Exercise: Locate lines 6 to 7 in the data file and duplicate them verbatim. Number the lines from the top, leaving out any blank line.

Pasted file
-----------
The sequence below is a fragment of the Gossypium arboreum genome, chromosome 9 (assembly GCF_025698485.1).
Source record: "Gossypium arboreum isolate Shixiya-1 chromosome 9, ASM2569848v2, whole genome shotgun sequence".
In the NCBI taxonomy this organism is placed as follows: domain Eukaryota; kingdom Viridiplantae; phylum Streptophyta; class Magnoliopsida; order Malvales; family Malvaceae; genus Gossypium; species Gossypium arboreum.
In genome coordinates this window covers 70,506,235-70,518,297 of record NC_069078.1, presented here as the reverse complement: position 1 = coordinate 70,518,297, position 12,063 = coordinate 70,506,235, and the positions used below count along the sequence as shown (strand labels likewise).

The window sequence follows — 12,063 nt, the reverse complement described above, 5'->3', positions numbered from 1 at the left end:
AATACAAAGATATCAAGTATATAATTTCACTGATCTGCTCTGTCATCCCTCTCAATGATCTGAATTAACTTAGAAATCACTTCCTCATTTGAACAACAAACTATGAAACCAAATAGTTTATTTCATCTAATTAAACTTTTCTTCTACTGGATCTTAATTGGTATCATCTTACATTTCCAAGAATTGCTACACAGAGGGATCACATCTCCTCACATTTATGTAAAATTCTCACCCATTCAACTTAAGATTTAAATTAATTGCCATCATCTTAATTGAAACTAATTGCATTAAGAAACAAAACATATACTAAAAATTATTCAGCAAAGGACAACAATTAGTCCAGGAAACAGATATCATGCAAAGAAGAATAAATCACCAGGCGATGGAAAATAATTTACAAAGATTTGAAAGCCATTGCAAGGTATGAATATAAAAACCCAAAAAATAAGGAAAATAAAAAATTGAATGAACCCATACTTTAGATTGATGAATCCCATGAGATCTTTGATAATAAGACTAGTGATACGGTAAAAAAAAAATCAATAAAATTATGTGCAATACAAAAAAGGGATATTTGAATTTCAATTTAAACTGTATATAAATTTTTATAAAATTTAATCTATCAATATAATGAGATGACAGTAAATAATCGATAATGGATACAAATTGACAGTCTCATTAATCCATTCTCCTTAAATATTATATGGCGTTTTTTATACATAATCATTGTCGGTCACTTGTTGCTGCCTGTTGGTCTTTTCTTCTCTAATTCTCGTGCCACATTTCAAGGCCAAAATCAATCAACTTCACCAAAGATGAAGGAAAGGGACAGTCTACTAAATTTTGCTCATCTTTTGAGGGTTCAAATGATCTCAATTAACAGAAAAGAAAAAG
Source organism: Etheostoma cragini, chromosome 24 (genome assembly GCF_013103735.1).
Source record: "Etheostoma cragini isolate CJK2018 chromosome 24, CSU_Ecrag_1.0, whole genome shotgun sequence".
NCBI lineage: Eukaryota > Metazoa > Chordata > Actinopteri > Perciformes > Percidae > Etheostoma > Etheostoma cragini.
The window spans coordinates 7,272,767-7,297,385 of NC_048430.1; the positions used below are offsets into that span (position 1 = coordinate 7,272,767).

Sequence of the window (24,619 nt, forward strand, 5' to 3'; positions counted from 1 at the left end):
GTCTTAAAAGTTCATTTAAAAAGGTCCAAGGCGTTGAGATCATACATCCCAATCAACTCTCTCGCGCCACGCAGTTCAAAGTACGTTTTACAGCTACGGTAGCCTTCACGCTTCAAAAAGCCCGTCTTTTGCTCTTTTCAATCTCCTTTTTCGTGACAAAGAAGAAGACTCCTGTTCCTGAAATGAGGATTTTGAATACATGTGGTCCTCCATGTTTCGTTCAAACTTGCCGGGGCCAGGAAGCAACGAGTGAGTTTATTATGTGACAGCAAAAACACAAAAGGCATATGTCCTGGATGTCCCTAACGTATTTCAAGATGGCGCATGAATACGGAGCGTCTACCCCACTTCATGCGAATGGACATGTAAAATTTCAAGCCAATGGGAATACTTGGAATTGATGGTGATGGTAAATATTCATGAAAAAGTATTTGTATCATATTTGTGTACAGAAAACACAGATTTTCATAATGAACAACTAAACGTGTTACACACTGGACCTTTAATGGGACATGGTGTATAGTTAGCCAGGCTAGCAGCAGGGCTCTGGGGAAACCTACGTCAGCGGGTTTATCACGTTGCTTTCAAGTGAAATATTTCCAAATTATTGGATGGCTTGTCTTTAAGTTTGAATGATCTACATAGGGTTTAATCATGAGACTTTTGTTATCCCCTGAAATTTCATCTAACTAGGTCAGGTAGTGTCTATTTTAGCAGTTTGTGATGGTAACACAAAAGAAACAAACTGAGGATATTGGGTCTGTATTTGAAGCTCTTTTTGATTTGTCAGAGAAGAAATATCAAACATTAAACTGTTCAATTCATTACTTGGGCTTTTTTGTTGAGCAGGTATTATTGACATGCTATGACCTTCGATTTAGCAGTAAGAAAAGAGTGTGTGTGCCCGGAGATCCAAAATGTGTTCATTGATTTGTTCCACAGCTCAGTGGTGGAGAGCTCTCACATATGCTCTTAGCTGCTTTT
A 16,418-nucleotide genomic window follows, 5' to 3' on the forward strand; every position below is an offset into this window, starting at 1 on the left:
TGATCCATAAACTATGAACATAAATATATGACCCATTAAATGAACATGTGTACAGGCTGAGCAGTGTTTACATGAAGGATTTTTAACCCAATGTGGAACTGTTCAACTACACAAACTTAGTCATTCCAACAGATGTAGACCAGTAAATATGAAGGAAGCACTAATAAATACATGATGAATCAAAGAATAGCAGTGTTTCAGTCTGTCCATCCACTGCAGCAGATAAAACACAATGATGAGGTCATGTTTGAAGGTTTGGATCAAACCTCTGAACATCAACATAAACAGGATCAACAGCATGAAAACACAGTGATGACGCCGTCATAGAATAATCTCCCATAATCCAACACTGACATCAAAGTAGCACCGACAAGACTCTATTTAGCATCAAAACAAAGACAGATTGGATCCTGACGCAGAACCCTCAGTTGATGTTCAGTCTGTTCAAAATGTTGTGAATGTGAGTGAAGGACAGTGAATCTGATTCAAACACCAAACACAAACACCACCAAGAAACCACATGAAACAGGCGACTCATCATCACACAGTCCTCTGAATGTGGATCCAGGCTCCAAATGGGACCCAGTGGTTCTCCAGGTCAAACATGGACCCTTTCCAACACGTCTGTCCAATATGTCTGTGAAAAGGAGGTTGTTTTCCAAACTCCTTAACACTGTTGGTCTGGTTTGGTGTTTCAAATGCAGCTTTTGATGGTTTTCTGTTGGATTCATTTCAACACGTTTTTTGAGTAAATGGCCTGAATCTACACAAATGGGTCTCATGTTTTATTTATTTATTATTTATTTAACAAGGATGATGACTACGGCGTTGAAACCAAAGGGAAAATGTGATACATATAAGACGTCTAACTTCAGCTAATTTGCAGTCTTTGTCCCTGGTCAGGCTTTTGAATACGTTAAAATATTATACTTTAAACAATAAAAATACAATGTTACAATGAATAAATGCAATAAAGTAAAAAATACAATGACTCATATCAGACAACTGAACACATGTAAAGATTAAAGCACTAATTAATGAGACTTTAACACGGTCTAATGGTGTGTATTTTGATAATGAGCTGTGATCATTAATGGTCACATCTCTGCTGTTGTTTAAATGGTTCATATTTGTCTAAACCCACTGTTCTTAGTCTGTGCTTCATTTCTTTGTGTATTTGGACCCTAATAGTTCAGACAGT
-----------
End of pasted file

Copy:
AATACAAAGATATCAAGTATATAATTTCACTGATCTGCTCTGTCATCCCTCTCAATGATCTGAATTAACTTAGAAATCACTTCCTCATTTGAACAACAAACTATGAAACCAAATAGTTTATTTCATCTAATTAAACTTTTCTTCTACTGGATCTTAATTGGTATCATCTTACATTTCCAAGAATTGCTACACAGAGGGATCACATCTCCTCACATTTATGTAAAATTCTCACCCATTCAACTTAAGATTTAAATTAATTGCCATCATCTTAATTGAAACTAATTGCATTAAGAAACAAAACATATACTAAAAATTATTCAGCAAAGGACAACAATTAGTCCAGGAAACAGATATCATGCAAAGAAGAATAAATCACCAGGCGATGGAAAATAATTTACAAAGATTTGAAAGCCATTGCAAGGTATGAATATAAAAACCCAAAAAATAAGGAAAATAAAAAATTGAATGAACCCATACTTTAGATTGATGAATCCCATGAGATCTTTGATAATAAGACTAGTGATACGGTAAAAAAAAAATCAATAAAATTATGTGCAATACAAAAAAGGGATATTTGAATTTCAATTTAAACTGTATATAAATTTTTATAAAATTTAATCTATCAATATAATGAGATGACAGTAAATAATCGATAATGGATACAAATTGACAGTCTCATTAATCCATTCTCCTTAAATATTATATGGCGTTTTTTATACATAATCATTGTCGGTCACTTGTTGCTGCCTGTTGGTCTTTTCTTCTCTAATTCTCGTGCCACATTTCAAGGCCAAAATCAATCAACTTCACCAAAGATGAAGGAAAGGGACAGTCTACTAAATTTTGCTCATCTTTTGAGGGTTCAAATGATCTCAATTAACAGAAAAGAAAAAG
Source organism: Etheostoma cragini, chromosome 24 (genome assembly GCF_013103735.1).